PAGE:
Topics: Mental Health

No More Goals

Feb 20, 2015 12:30:00 PM | by Roger Clark

At the first of every year, everyone seems focused on personal goals or resolutions. Businesses spend a lot of time and energy on yearly goals. Individuals are encouraged to make New Year’s resolutions to help motivate them to new levels of happiness and productivity. Countless webinars, blog posts, and books are offered with the latest and greatest ideas on how to set and reach your goals.

I have never been energized by goals. They have seemed to me to be a waste of time-- unattainable dreaming that looks good on paper, placed in a document, never to get implemented. As an administrator and fairly organized person, I felt a bit out of sync with the rest of the world. What’s wrong with me? Why don’t goals excite me like everyone else?

Twenty years ago, I ran across a concept in a book by Bobb Biehl entitled “Stop Setting Goals.” I was intrigued by the subtitle, “If You Would Rather Solve Problems.” That was it! Stop setting goals: solve problems!

When I considered setting goals, I was always blocked by coming up with countless problems that would be obstacles to reaching the goal. Call me negative, but when the talk of goals came up, i would think, “all talk, no action.” Biehl gave me permission to be different. He suggested that like temperaments, some people are energized by problems and drained by goals while other are energized by goals and drained by problems.I happened to be a problem solver.

Set priorities framed as either goals or problems. As I looked around my own professional setting, I could clearly see those two types of people. Biehl further noted that setting priorities might be a better way to work with both types of people. Those priorities could be framed either as goals or problems. That resonated with me. From that point on, I have tried to use that model in my planning.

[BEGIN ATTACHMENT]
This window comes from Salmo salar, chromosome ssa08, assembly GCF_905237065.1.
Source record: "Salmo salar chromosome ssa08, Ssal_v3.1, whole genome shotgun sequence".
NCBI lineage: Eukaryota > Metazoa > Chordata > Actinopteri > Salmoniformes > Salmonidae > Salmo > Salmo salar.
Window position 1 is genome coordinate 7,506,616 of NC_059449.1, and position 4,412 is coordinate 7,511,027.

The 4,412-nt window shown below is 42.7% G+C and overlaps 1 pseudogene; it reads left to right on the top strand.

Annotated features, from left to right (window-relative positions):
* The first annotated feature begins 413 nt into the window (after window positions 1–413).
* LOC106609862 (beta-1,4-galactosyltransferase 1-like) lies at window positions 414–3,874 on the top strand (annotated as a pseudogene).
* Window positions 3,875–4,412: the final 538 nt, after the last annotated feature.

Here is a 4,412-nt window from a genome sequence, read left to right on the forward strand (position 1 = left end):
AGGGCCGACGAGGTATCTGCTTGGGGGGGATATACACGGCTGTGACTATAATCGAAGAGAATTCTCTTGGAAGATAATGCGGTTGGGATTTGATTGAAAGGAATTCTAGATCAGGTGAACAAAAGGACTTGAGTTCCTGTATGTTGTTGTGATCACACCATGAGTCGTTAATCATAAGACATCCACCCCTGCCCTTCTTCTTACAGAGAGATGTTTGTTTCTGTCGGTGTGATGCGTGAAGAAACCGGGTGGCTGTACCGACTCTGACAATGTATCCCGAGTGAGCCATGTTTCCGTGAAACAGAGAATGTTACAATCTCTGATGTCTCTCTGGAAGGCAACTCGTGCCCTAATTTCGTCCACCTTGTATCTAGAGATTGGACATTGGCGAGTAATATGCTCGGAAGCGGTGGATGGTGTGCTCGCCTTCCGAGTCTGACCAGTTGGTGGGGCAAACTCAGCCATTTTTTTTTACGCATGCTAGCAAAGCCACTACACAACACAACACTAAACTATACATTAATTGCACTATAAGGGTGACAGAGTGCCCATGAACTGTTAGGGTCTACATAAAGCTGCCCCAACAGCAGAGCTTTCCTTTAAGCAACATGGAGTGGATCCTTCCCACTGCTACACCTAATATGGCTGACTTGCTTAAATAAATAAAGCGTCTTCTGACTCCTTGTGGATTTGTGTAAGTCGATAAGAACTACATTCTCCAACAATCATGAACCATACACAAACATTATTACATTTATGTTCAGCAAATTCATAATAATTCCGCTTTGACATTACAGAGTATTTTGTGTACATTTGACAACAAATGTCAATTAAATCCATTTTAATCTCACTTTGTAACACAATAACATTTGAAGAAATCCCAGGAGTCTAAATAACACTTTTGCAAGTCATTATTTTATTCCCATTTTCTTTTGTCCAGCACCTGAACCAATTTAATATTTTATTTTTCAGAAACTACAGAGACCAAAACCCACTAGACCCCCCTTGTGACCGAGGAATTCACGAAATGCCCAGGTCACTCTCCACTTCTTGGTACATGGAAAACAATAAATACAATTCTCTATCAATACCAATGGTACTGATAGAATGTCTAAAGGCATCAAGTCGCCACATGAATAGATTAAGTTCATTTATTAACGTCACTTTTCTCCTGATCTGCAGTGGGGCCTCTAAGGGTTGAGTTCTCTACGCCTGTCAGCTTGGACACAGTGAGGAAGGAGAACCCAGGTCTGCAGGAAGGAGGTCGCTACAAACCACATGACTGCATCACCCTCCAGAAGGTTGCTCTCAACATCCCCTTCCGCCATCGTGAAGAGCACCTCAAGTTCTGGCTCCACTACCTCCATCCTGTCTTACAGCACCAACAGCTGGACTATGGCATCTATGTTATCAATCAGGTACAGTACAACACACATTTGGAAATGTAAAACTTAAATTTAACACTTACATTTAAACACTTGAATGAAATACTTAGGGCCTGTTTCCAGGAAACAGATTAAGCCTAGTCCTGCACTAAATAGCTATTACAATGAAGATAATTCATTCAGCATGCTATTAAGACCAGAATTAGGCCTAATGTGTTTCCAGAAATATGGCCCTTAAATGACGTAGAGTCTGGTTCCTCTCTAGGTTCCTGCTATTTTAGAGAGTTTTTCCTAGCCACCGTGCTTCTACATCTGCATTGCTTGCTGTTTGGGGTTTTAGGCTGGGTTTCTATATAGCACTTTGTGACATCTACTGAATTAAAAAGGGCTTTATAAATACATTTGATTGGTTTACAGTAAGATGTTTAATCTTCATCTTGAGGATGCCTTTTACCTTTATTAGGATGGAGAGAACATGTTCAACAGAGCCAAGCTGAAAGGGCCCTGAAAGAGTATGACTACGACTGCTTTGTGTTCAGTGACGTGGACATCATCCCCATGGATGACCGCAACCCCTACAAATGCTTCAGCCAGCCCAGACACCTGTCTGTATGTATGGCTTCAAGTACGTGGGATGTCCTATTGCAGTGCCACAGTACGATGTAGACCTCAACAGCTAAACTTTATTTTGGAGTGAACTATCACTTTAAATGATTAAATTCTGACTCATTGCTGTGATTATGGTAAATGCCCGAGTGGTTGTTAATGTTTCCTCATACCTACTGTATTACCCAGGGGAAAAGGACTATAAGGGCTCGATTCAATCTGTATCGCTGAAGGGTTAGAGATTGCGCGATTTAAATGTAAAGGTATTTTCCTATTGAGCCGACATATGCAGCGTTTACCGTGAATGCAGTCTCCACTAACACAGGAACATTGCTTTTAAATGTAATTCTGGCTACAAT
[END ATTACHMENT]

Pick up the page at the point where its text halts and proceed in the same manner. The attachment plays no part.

Some have suggested that leaders set goals and managers solve problems. Others have said that extroverts like goals and introverts like problems. Goal setters tend to add to a system while problem-solver fix something in the system. I have learned that no one can be placed in one category all the time. When I look at my priorities for the year, or for a project, I usually have a mix of goals and problems.

 If you are feeling a lack of energy for goal setting at the beginning of the year or when you are considering a new initiative, try the problem-solving approach. If you are leading a team of people, be aware that you will most likely need a balance of goal setters and problem solvers—dreamers and doers.

Why don’t you carve out some time to make a list of problems that you need to solve? Dump everything on the list. Don’t compartmentalize. Put professional and personal things on the list. After all, they are all floating around in your brain, waiting for some order. Once you have listed the problems, put them in one of two contexts: professional and personal. Then for each list rank the problems in priority order from most important and urgent to least. There you have it. A roadmap to effectiveness. After all, isn’t that what goals are supposed to do anyway?

I would love to hear how you have implemented this simple idea.